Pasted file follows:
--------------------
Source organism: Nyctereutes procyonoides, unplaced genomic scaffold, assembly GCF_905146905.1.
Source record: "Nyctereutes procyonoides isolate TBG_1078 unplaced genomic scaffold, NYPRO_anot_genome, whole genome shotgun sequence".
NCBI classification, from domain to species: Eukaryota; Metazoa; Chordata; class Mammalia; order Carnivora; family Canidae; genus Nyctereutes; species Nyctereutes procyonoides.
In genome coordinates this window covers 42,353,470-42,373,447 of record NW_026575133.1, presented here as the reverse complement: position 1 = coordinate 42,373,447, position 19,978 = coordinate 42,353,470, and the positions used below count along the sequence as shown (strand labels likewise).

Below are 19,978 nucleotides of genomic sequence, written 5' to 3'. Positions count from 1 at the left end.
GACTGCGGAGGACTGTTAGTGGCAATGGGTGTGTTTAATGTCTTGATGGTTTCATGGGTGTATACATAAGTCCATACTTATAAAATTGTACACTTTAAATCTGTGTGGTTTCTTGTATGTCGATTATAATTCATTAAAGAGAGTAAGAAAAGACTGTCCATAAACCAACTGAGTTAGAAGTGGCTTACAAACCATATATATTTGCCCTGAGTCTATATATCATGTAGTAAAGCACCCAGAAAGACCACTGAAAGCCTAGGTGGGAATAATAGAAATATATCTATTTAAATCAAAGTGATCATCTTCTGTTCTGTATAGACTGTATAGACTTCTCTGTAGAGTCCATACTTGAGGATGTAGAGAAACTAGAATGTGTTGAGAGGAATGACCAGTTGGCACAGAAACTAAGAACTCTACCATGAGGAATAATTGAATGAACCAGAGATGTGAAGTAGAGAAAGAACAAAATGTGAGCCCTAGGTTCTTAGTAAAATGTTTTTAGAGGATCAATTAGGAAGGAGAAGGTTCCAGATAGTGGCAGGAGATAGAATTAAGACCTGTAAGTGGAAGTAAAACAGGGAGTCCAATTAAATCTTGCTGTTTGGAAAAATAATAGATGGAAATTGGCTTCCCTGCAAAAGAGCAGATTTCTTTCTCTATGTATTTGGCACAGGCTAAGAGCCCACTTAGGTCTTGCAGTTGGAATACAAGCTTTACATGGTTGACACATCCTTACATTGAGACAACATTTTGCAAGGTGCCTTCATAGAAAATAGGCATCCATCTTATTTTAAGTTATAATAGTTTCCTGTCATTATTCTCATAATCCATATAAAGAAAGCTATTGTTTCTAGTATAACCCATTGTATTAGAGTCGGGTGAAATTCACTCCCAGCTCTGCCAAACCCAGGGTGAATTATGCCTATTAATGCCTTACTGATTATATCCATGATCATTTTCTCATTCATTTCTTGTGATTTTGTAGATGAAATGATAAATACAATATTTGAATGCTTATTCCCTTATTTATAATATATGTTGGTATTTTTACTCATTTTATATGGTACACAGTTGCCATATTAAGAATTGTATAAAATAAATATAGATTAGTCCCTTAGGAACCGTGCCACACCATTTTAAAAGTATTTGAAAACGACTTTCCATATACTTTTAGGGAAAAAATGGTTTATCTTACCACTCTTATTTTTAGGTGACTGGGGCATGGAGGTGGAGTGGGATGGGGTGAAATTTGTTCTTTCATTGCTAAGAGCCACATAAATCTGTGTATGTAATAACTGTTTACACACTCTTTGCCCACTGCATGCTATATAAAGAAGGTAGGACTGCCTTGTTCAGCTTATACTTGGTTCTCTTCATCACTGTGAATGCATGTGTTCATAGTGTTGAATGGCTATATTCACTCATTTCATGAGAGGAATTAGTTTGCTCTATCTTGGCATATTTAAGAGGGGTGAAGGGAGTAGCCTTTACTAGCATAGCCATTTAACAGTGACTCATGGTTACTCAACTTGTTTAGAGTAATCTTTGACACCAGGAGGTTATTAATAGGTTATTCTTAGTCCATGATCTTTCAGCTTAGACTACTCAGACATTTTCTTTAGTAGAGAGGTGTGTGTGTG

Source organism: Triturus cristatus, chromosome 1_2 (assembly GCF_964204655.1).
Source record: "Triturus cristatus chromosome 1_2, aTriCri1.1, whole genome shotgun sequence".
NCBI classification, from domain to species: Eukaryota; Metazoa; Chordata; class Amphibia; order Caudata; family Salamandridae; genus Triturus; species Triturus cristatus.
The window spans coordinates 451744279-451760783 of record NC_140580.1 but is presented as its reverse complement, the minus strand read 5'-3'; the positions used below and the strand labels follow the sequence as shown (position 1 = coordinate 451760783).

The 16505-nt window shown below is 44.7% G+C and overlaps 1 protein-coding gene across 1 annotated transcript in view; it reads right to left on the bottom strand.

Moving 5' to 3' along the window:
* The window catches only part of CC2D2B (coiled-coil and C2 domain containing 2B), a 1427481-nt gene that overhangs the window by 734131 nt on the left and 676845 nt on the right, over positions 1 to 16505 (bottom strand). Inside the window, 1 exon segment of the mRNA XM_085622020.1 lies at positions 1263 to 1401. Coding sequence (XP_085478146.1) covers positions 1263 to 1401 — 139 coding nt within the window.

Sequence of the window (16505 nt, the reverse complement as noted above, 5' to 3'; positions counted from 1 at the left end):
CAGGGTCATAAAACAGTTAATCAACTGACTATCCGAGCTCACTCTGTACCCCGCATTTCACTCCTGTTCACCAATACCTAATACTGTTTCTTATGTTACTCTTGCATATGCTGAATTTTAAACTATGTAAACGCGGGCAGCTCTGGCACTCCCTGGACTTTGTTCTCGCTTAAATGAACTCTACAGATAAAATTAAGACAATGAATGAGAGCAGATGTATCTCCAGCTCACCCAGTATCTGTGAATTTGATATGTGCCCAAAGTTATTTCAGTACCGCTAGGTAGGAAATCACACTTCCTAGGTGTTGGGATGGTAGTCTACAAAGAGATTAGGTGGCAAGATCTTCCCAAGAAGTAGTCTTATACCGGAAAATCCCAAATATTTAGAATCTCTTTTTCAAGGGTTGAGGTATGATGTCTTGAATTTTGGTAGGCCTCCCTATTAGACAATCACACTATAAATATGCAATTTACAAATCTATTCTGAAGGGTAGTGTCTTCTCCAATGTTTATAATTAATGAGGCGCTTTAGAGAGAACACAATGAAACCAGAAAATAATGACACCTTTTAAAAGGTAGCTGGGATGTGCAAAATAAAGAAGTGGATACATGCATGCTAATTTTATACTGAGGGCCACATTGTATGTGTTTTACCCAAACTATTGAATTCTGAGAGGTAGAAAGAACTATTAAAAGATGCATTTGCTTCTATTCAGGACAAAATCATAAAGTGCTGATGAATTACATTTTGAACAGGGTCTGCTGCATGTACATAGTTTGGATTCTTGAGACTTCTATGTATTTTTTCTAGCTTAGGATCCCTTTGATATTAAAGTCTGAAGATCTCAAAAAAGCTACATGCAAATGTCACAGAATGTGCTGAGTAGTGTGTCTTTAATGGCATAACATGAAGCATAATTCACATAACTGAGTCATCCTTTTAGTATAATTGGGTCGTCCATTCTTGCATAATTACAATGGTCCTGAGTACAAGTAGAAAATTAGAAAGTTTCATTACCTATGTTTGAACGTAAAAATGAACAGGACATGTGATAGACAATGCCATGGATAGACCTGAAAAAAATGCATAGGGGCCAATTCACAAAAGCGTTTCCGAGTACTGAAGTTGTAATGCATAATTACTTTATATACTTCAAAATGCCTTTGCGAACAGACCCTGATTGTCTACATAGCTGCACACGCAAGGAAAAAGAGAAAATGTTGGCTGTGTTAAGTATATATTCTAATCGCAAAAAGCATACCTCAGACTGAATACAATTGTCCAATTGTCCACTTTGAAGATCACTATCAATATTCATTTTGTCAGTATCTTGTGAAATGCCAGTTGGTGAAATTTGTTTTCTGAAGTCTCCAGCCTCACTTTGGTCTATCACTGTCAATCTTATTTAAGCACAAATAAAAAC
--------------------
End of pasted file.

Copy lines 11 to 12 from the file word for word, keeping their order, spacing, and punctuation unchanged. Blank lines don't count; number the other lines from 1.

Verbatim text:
The 16505-nt window shown below is 44.7% G+C and overlaps 1 protein-coding gene across 1 annotated transcript in view; it reads right to left on the bottom strand.

Moving 5' to 3' along the window: